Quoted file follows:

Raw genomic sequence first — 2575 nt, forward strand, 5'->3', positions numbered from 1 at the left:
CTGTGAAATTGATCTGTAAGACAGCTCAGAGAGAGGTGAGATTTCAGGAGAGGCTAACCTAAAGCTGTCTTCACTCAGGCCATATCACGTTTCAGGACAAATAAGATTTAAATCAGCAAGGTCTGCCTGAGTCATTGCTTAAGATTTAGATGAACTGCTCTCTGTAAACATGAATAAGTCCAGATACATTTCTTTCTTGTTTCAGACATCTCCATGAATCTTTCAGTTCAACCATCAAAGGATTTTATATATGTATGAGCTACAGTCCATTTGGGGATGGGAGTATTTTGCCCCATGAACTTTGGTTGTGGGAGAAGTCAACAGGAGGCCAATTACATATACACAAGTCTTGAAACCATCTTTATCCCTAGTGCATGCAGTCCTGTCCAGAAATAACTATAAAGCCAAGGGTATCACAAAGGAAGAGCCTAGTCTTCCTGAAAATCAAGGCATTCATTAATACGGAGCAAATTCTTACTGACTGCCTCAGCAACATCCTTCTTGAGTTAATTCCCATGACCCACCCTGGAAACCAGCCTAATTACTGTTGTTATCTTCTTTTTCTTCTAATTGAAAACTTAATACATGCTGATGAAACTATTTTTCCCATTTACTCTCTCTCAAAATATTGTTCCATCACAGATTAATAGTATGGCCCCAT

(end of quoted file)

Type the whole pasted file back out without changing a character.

Raw genomic sequence first — 2575 nt, forward strand, 5'->3', positions numbered from 1 at the left:
CTGTGAAATTGATCTGTAAGACAGCTCAGAGAGAGGTGAGATTTCAGGAGAGGCTAACCTAAAGCTGTCTTCACTCAGGCCATATCACGTTTCAGGACAAATAAGATTTAAATCAGCAAGGTCTGCCTGAGTCATTGCTTAAGATTTAGATGAACTGCTCTCTGTAAACATGAATAAGTCCAGATACATTTCTTTCTTGTTTCAGACATCTCCATGAATCTTTCAGTTCAACCATCAAAGGATTTTATATATGTATGAGCTACAGTCCATTTGGGGATGGGAGTATTTTGCCCCATGAACTTTGGTTGTGGGAGAAGTCAACAGGAGGCCAATTACATATACACAAGTCTTGAAACCATCTTTATCCCTAGTGCATGCAGTCCTGTCCAGAAATAACTATAAAGCCAAGGGTATCACAAAGGAAGAGCCTAGTCTTCCTGAAAATCAAGGCATTCATTAATACGGAGCAAATTCTTACTGACTGCCTCAGCAACATCCTTCTTGAGTTAATTCCCATGACCCACCCTGGAAACCAGCCTAATTACTGTTGTTATCTTCTTTTTCTTCTAATTGAAAACTTAATACATGCTGATGAAACTATTTTTCCCATTTACTCTCTCTCAAAATATTGTTCCATCACAGATTAATAGTATGGCCCCAT